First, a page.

Last week, as the Republicans capitalized on a national sentiment for a change in direction and buried Democrats from Washington to Alabama, Prince George's County voters chose to keep their school board on the same course it has followed since 1976. They returned five of the six seats up for election to their previous holders.
Three of the seats in fact were uncontested and in a fourth race, incumbent Doris Eugene had no trouble collecting 62 percent of the votes cast to defeat Laurel teacher Paul Duncan.
The hot contests were in District 9, in the southern third of the county, and District 3, the Mount Rainer-Langley Park area. These races were decided by margins of less than 10 percent of the vote in each district. In both districts black candidates ran for the board, which has never seated more than one black at a time, in a school system that is now more black than white. Both of the blacks lost.
As a result, Norman (Chuck) Saunders, generally regarded as one of the board's more conservative members, will keep the mandate of the voters of the south. Although the county as a whole went for President Jimmy Carter by a margin of four to three, District 9 backed Ronald Reagan by a five-to-four margin.
In district 3, Catherine Burch of Langley Park best challenger Malinda Miles by 1,533 votes, of which 1,029 were picked up in the tree precincts cloest to Burch's home (out of 15 in the district). Miles' strongest precinct, all bordering the District of Columbia, saw the lowest voter turnout, and even fewer bothered to vote for the school board candidates at the bottom of the ballot.
Based on the trends among registered voters in the unofficial returns, however, even if Miles' precincts had turned out like Burch's, the result would have been the same. Burch will replace Chester Whiting, who lost in the primary after 14 years on the school board.
Burch does not know the other board members -- who have held their seats more than five years on average -- well enough to predict where she will fit into the spectrum of personalities that in past years has caused spirited confrontations at board meetings.
The board members, in turn, do not know Burch, but they seem to feel that pressing fiscal issues will overshadow the arrival of a new member. Moreover, they said, philosophical issues such as busing and what one conservative board member called "wayout" federal programs, which once caused sharp conservative-versus-liberal splits, are behind them now.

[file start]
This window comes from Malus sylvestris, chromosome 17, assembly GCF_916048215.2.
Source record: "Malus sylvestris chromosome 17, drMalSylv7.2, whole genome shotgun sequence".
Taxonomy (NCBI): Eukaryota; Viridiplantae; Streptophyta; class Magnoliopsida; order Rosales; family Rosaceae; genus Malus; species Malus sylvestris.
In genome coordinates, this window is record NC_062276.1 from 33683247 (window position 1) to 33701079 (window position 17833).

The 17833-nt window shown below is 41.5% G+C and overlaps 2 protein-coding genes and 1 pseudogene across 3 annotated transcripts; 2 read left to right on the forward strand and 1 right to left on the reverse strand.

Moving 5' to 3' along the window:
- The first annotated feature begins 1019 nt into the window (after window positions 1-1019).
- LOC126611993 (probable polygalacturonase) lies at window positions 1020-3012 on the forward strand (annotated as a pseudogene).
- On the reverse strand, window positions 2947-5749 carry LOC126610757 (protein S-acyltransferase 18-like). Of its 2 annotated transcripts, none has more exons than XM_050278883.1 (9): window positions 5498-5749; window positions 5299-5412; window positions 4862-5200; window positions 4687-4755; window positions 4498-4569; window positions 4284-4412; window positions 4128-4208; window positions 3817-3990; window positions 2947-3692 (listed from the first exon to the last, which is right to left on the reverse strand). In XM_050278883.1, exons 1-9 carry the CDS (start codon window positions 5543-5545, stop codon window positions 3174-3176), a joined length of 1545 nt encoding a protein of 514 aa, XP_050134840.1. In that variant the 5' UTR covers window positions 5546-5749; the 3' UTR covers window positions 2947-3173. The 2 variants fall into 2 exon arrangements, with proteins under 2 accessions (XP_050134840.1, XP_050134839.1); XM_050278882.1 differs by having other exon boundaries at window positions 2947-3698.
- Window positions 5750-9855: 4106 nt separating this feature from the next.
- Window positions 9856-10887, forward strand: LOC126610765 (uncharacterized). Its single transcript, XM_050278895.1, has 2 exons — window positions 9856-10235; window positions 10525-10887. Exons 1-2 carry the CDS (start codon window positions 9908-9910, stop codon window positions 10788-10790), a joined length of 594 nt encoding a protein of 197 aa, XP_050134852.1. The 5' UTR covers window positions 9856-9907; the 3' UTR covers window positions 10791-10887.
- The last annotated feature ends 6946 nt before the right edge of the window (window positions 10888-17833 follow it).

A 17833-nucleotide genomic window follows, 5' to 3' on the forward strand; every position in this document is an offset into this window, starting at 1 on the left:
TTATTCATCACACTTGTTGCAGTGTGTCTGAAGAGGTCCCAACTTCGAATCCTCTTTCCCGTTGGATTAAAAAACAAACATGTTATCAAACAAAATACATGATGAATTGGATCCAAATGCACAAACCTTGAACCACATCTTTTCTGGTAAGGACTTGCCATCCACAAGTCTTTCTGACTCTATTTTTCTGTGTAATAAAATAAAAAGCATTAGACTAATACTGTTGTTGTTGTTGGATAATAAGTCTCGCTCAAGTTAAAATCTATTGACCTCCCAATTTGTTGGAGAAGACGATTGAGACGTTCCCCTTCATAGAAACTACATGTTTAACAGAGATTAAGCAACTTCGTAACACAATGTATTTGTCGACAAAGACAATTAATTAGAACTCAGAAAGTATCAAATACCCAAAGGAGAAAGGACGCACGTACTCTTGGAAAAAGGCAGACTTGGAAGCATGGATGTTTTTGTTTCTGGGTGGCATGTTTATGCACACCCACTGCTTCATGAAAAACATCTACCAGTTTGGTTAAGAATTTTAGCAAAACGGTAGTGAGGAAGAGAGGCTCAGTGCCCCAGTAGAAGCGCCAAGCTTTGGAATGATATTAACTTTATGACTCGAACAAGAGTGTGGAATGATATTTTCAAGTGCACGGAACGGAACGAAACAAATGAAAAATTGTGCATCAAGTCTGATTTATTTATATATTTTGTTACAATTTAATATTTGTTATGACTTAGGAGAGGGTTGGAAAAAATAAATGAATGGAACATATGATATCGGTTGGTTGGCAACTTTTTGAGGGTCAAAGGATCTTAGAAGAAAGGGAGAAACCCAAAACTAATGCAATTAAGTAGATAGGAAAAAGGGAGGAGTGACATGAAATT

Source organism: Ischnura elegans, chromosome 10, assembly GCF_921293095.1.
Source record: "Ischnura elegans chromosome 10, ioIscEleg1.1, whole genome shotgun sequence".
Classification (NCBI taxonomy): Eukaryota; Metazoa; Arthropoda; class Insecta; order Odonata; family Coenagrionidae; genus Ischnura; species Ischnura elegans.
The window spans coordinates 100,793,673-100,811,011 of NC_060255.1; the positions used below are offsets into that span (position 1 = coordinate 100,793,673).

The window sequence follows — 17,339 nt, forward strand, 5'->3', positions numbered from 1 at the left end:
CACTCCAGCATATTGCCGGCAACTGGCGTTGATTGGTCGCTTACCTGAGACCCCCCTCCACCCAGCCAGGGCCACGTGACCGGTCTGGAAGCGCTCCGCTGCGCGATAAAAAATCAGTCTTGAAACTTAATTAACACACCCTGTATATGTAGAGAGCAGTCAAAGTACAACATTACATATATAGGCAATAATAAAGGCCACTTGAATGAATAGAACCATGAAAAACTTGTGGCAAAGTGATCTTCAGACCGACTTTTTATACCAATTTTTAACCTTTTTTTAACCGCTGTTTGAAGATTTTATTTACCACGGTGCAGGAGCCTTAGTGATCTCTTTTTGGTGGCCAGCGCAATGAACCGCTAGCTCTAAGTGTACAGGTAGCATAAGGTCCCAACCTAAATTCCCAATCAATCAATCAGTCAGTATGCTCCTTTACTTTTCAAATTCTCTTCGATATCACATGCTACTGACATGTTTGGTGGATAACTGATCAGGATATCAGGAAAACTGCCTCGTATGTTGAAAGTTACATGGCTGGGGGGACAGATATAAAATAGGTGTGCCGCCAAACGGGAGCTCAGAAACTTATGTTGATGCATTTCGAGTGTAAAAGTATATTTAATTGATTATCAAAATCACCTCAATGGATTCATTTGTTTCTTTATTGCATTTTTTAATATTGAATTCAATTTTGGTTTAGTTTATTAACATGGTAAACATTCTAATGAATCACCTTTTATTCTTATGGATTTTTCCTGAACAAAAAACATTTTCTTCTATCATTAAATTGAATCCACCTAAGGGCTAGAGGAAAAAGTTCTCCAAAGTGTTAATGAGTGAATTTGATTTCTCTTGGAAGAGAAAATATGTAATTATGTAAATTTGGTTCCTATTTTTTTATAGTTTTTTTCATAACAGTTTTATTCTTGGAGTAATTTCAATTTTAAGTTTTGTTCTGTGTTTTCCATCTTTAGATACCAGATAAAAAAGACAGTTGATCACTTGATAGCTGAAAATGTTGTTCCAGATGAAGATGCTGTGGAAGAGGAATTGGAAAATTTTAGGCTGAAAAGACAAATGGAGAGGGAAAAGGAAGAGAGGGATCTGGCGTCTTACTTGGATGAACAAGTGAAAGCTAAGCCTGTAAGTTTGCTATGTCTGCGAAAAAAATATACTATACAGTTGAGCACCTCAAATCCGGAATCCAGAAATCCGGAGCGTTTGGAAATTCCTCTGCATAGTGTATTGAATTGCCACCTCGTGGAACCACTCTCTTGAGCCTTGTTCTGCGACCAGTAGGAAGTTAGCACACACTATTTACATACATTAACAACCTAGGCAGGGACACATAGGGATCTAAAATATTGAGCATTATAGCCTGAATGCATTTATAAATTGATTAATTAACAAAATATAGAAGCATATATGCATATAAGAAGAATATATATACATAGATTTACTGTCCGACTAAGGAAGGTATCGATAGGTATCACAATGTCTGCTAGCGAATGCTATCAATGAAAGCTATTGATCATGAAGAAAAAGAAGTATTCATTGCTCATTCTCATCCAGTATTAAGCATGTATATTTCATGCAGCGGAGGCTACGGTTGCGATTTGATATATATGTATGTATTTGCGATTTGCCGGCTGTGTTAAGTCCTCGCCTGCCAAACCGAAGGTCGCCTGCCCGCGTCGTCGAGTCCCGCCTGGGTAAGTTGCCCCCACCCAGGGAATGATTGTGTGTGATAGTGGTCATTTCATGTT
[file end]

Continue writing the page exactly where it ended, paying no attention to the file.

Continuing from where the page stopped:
"Many of us used to get into doctrinaire, philosophical differences, but in the last few years I haven't seen any of that," said James Golato, now the board's senior member. "When we had these controversies, quite frankly, there was more money around. Now we're not in a position to do all the things we'd like to do. . . . Because of the financial condition we can only do the minimum necessary to give a good basic education."
Board Chairman Jo Ann Bell shared Golato's assessment of the board's situation.
"I think the position of the school board in the last 14 to 16 months has been positive. We have put busing aside and are looking forward to educational quality," she said. "The people who were seated were mostly a part of that process that has already begun."
Both Bell and Galato expressed surprise that at least one of the black candidates had not been elected. But they said race should not necessarily be a factor in the representation of all students, even if half of them are black.
"I think a lot was played up about minority representation," said Bell. "The majority of people, I think, really believe that they want to be represented by someone who is dedicated to purpose and will achieve those goals. I really believe that the color scheme then becomes secondary."
"I was kind of hoping that one of them would get on, simply because I feel that the black community feels underrpresented on the board," said Golato. "The appearance of adequate representation can be just as important as the representation actually being there."
Bonnie Johns, still the board's solitary black, was philosophical about the election results.
"I think if there is a case of woeful underrepresentation it is us, as far as the student population and the county population. But what can you do?" she said.
Board members resist being categorized as liberal or conservative, pointing out that each issue calls forth an individual response from each member. Still, Golato noted that he could usually count on Whiting to join him in a conservative vote. While Burch says she is, "more conservative than liberal," neither she or Golato could say what that will mean on the new board.
"Until I know that this woman might stand for, I'd have to say that my position would now be one vote shy," said Golato.
"I'm going to be my own person," said Burch. "I have definite ideas for some things but I have no idea of how it will all fit in. I'll be the new kid on the block."